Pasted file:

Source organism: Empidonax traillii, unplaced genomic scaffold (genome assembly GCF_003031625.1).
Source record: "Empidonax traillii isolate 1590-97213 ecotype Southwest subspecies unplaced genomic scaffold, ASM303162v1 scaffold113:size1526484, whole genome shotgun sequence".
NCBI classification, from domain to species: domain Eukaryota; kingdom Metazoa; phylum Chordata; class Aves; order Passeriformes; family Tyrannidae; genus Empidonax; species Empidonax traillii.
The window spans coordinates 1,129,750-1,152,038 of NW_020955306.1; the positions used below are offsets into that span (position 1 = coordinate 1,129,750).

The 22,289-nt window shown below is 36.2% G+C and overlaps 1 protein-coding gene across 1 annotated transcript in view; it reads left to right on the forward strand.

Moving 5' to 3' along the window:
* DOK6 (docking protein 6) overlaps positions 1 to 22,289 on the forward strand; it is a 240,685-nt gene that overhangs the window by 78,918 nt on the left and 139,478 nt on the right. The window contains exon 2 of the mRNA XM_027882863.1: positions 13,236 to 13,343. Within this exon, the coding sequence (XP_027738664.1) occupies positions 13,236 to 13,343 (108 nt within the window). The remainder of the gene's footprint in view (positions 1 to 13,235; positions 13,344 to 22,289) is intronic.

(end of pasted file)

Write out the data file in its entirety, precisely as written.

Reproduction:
Source organism: Empidonax traillii, unplaced genomic scaffold (genome assembly GCF_003031625.1).
Source record: "Empidonax traillii isolate 1590-97213 ecotype Southwest subspecies unplaced genomic scaffold, ASM303162v1 scaffold113:size1526484, whole genome shotgun sequence".
NCBI classification, from domain to species: domain Eukaryota; kingdom Metazoa; phylum Chordata; class Aves; order Passeriformes; family Tyrannidae; genus Empidonax; species Empidonax traillii.
The window spans coordinates 1,129,750-1,152,038 of NW_020955306.1; the positions used below are offsets into that span (position 1 = coordinate 1,129,750).

The 22,289-nt window shown below is 36.2% G+C and overlaps 1 protein-coding gene across 1 annotated transcript in view; it reads left to right on the forward strand.

Moving 5' to 3' along the window:
* DOK6 (docking protein 6) overlaps positions 1 to 22,289 on the forward strand; it is a 240,685-nt gene that overhangs the window by 78,918 nt on the left and 139,478 nt on the right. The window contains exon 2 of the mRNA XM_027882863.1: positions 13,236 to 13,343. Within this exon, the coding sequence (XP_027738664.1) occupies positions 13,236 to 13,343 (108 nt within the window). The remainder of the gene's footprint in view (positions 1 to 13,235; positions 13,344 to 22,289) is intronic.